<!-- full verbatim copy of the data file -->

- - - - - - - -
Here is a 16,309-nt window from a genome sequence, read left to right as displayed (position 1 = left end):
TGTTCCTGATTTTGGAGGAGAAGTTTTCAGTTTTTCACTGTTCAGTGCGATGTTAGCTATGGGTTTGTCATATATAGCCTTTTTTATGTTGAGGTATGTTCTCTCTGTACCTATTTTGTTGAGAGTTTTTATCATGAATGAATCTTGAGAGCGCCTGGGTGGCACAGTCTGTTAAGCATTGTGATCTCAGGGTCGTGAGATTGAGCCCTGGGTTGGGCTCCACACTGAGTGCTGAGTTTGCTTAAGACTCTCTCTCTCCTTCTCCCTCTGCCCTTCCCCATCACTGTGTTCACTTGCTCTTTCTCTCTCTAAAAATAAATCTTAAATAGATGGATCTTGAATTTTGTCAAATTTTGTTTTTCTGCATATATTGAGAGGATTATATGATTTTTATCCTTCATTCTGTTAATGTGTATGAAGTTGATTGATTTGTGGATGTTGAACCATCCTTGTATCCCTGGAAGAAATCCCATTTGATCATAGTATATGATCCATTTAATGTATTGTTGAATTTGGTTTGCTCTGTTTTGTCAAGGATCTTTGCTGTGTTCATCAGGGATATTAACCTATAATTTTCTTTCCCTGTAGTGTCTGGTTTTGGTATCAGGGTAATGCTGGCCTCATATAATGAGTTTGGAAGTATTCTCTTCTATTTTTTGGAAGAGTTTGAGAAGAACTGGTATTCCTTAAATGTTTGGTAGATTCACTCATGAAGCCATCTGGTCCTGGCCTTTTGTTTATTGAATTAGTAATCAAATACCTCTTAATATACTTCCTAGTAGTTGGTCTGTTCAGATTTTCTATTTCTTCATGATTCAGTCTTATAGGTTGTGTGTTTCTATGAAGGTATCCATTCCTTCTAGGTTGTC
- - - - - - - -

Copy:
Here is a 16,309-nt window from a genome sequence, read left to right as displayed (position 1 = left end):
TGTTCCTGATTTTGGAGGAGAAGTTTTCAGTTTTTCACTGTTCAGTGCGATGTTAGCTATGGGTTTGTCATATATAGCCTTTTTTATGTTGAGGTATGTTCTCTCTGTACCTATTTTGTTGAGAGTTTTTATCATGAATGAATCTTGAGAGCGCCTGGGTGGCACAGTCTGTTAAGCATTGTGATCTCAGGGTCGTGAGATTGAGCCCTGGGTTGGGCTCCACACTGAGTGCTGAGTTTGCTTAAGACTCTCTCTCTCCTTCTCCCTCTGCCCTTCCCCATCACTGTGTTCACTTGCTCTTTCTCTCTCTAAAAATAAATCTTAAATAGATGGATCTTGAATTTTGTCAAATTTTGTTTTTCTGCATATATTGAGAGGATTATATGATTTTTATCCTTCATTCTGTTAATGTGTATGAAGTTGATTGATTTGTGGATGTTGAACCATCCTTGTATCCCTGGAAGAAATCCCATTTGATCATAGTATATGATCCATTTAATGTATTGTTGAATTTGGTTTGCTCTGTTTTGTCAAGGATCTTTGCTGTGTTCATCAGGGATATTAACCTATAATTTTCTTTCCCTGTAGTGTCTGGTTTTGGTATCAGGGTAATGCTGGCCTCATATAATGAGTTTGGAAGTATTCTCTTCTATTTTTTGGAAGAGTTTGAGAAGAACTGGTATTCCTTAAATGTTTGGTAGATTCACTCATGAAGCCATCTGGTCCTGGCCTTTTGTTTATTGAATTAGTAATCAAATACCTCTTAATATACTTCCTAGTAGTTGGTCTGTTCAGATTTTCTATTTCTTCATGATTCAGTCTTATAGGTTGTGTGTTTCTATGAAGGTATCCATTCCTTCTAGGTTGTC